It doesn’t always have to be that deep though.  It could be as simple as, “I’m wondering if we could hang out at lunch every Monday and just spend time together, get to know each other more.”  I find that laying out the expectations helps the friendship more than vague games of will they, won’t they be a real friend.

3. Accept rejection for what it is.  It is hard to put everything out there only to be shut down in the end.  However, that rejection is so much more honest than dancing around the relationship until someone stops returning the other one’s calls.  Sometimes the rejection may just be bad timing.  One person may just have a lot on their plate, or is going through a transition, or just simply needs to work on internal issues before accepting that request.  Authentic relationships are vulnerable and require work from both people involved.  It’s hard to really open up when you feel swallowed by life in general.

And it’s just as important to be honest in rejecting others, too.  I’m sometimes afraid to say no because I don’t want to hurt the other person or be left out of something in the future.  However, it’s important to communicate where you stand as it is to know where they stand as well.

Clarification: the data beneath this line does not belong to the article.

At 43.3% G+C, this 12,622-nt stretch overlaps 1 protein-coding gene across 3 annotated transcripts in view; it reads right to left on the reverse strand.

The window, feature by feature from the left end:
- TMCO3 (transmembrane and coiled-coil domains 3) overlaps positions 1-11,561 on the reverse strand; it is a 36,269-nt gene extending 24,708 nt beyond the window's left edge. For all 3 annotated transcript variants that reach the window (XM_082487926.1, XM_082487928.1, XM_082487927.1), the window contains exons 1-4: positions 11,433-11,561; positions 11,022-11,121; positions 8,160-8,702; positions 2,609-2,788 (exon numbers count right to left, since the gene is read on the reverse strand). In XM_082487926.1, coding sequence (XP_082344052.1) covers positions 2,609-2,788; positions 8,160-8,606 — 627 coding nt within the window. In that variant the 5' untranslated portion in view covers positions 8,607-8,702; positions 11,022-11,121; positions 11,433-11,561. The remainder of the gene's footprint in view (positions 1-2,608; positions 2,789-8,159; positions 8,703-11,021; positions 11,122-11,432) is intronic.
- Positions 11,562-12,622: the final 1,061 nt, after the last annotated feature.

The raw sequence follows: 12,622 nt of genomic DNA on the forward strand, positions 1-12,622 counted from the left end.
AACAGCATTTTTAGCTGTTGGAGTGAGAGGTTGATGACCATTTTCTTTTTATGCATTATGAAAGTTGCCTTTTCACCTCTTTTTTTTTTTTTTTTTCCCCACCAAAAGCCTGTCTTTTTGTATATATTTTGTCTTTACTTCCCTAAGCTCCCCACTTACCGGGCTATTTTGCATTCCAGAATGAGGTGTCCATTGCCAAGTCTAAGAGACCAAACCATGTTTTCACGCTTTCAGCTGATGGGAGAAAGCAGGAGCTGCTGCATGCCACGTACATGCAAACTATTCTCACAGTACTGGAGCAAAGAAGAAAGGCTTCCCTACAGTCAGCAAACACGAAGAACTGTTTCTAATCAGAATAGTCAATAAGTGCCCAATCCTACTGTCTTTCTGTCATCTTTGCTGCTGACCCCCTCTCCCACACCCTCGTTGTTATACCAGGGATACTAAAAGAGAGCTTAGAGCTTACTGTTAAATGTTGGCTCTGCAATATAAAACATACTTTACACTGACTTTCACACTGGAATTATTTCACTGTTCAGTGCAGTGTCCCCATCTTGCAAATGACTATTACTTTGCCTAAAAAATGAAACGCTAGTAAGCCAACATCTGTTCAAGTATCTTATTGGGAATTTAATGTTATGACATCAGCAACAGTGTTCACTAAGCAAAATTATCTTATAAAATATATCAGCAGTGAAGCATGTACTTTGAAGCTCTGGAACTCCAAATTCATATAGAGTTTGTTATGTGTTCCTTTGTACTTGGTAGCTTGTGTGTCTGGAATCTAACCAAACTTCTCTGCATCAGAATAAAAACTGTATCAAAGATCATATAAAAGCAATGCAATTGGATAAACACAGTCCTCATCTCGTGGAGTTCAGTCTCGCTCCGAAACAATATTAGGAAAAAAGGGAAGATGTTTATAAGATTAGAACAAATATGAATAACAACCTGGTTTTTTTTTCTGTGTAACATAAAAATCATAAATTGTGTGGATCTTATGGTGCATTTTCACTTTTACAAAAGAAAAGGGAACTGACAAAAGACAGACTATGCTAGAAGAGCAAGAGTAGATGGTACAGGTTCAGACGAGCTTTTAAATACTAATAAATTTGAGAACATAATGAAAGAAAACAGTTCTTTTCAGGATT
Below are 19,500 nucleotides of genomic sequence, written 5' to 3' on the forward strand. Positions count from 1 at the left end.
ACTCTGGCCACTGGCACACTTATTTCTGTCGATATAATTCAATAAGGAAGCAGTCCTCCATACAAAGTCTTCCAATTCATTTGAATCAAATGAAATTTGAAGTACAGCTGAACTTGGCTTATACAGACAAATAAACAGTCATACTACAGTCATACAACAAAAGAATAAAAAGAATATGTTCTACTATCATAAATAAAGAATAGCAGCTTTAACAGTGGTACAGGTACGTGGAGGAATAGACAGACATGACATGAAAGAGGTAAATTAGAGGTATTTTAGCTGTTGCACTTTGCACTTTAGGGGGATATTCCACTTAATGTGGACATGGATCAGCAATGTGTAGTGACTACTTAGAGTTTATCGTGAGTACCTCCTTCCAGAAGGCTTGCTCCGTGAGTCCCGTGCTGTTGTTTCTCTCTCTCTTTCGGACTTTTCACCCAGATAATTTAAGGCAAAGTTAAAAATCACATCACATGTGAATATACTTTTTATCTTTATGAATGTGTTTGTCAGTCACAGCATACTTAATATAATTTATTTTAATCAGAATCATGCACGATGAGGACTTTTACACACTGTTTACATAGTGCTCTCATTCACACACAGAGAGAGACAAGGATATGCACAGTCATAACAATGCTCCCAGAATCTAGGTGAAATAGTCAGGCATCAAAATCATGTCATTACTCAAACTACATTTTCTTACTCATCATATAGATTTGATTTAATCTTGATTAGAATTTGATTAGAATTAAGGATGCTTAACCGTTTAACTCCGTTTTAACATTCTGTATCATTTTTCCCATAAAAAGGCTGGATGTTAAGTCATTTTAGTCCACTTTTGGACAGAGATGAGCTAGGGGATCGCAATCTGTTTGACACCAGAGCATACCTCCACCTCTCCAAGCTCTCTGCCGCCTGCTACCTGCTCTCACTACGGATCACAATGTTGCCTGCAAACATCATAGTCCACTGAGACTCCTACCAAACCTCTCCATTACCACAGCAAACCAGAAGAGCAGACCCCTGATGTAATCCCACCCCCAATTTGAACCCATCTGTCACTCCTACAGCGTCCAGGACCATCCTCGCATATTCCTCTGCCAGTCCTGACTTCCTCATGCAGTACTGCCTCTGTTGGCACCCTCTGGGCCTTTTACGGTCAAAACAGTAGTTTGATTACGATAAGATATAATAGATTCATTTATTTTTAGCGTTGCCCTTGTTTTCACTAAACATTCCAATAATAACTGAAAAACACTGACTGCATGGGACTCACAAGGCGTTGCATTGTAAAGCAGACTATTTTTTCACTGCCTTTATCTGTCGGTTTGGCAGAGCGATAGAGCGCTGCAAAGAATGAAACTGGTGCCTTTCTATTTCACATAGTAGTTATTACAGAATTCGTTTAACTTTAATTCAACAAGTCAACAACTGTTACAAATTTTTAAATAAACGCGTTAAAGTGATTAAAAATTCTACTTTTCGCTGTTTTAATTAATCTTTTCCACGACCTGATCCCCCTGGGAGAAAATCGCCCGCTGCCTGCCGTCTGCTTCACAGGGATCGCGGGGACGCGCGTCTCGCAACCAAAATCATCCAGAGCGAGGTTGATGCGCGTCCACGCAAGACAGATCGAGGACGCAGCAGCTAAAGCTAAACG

4. And of course, bring God into the relationship. I would put this at number one, but really, it fits into all three of the above steps.  We learn to be authentic from our God who is the author of authenticity.  We are intentional because he showed us intentionality in his pursuit of us.  He handles rejection pretty much on a daily basis, and can be there for us when we go through our own rejection.

Friendships are messy, whether on the playground, at our jobs, or in our communities.  But authentic relationships are another way God is glorified in how he works through brokenness to restore us.  And those relationships can help us continue the journey together, living life in the Kingdom.

My Journey with Jealousy